What are some good resources to find a qualified tech founder?

My company is now looking for a step forward in deciding to hire a tech co founder in case I get hit by a bus tomorrow. Other than local universities what are some good places to find a geek with some business knowledge.


It doesn't look like any of the answers given have actually answered the question you posed -- so I'll do my best:

The best place to look is within your OWN personal networks. At the end of the day, a co-founder is very similar to having a husband or wife. Your life will be tied to this person in almost every conceivable way. In fact, you may even spend twice as much time with this person than your actual husband or wife (if you have one). For that reason, it's important that the level of trust you have in this person is second-to-none.

Finding co-founders at networking events, local universities, etc is fine -- however, be sure to spend a lot of time with this person before you decide to bring them on board as a co-founder. Starting the conversation off saying "I'm looking for a co-founder" is similar to meeting a girl and saying "I'm looking for a wife."

But, again, this is why your own personal networks might be the answer. It's likely that in this group of people, you'll find people you trust who will be in your startup with you throughout the good and the bad (because, yes...there will be good and bad).

I hope this is helpful...

Answered 11 years ago

One of my favorite answers to this question by my friend Andrew Peek ( ):

I've written this post in response to the assertion that a business/product person trying to find a technical co-founder is next to impossible. If this is your issue, I feel compelled to preface this post by saying: There are much bigger hurdles ahead.

Maybe I lucked out. Maybe it doesn't scale. Regardless, here is what I did...

First - Get into the middle of the circle. Stop standing on the perimeter.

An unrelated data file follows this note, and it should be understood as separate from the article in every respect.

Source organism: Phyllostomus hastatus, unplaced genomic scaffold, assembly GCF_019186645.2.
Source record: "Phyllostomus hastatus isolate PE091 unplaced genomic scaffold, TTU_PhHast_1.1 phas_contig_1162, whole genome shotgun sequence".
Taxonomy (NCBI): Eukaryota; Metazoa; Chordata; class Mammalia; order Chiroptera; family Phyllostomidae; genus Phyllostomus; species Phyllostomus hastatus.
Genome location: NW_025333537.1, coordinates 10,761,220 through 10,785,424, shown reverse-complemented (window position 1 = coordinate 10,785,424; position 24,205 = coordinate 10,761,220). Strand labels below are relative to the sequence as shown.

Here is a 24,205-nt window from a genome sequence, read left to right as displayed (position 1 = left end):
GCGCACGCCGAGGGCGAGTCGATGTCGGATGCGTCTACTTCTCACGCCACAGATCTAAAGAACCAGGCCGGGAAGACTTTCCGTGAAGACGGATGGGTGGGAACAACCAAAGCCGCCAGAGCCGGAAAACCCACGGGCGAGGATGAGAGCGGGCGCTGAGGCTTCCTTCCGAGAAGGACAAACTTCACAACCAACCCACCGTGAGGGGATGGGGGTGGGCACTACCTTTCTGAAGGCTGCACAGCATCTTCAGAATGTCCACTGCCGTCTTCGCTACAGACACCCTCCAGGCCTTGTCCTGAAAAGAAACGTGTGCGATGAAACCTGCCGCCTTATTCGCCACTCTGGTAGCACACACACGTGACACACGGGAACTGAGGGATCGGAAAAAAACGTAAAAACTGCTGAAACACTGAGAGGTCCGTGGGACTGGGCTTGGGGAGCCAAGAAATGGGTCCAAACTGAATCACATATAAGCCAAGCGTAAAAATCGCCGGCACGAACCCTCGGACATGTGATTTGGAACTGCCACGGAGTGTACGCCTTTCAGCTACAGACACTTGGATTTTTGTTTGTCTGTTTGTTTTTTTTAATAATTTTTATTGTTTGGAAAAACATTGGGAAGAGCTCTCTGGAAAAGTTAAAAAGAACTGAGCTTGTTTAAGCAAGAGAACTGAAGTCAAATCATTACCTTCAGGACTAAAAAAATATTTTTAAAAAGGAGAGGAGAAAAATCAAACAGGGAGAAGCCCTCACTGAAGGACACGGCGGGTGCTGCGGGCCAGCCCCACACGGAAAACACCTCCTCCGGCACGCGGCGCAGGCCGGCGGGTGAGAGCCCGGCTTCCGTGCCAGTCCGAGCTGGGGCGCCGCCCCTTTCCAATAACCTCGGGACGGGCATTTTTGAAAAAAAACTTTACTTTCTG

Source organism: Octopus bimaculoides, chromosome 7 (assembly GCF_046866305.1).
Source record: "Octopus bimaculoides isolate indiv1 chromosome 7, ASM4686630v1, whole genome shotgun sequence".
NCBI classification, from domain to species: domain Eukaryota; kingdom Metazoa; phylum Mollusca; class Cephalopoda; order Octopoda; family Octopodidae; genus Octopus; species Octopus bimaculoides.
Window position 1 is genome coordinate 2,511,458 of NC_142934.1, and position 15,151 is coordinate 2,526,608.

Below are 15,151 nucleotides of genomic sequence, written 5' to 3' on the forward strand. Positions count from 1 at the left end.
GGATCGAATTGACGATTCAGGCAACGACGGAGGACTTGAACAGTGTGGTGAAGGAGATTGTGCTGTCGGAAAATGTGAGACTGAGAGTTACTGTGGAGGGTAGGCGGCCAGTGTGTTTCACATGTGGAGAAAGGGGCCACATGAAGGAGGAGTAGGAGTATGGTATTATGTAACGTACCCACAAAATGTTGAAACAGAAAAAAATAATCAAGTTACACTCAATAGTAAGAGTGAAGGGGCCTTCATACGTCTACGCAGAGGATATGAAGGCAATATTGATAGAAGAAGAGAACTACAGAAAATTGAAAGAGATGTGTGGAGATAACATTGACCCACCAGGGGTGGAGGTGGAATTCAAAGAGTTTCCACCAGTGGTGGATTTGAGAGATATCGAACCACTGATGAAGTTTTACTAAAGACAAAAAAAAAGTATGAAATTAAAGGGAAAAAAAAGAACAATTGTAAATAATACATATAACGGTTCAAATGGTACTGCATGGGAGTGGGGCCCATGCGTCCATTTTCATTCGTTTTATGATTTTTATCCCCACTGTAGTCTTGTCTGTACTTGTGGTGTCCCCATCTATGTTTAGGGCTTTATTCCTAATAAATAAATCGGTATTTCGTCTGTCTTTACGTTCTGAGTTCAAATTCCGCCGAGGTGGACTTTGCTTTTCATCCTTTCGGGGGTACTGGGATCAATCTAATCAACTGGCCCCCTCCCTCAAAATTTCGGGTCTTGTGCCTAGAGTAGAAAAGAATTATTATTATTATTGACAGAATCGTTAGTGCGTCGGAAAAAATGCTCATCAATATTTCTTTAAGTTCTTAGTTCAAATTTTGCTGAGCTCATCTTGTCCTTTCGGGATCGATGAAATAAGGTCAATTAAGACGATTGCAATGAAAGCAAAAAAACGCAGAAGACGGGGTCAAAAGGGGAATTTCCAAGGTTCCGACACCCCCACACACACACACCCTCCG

Show up at technical events – ask what you think are stupid questions. Don’t try and memorize database types and programming languages – just work to understand the variables at play and the frameworks for making technical decisions. When do you need a Document Database? When do you need to layer an indexing engine? What languages have strong developement communities? How much work is involved in porting an app after 1 year? 2 years? Ask someone about code debt.

Second - Go where the smart people are. Shut up and listen.
I read Hacker News everyday. I pay attention to who posts, who comments and who I find myself nodding along with or, at least, respectfully disagreeing with. Sure, this isn’t a perfect representation of the offline world, but it’s a pretty cultivated community. Did you know that Hacker News has a google spreadsheet of contractors and also a list of co-founders seeking co-founders?

Whatever you do – don’t go messing it up for the people there currently. You can listen, but if you’re going to contribute, raise your personal filter two full orders of magnitude. My HN account is 1322 days old (Paul Graham’s is 1490), but I’ve only ever made 3 submissions. [I suppose it's equally likely that I'm either a very good listener, or an overly timid non-contributor.]

Third - Look for a curious mind.
I’m big on curiosity. Curious people enjoy exploring and solving problems. The people that immediately rose to the top of my list had spent hours experimenting with problems that were tangential, or related to the crux of my idea (this post is not about the app). If you’ve never explored a github account, you should probably get acquainted. What are you looking for on github? Contributions. What languages/libraries are they contributing to, or watching? Is there a pattern? Do they have a personal website that hosts their projects as well? A stackoverflow account?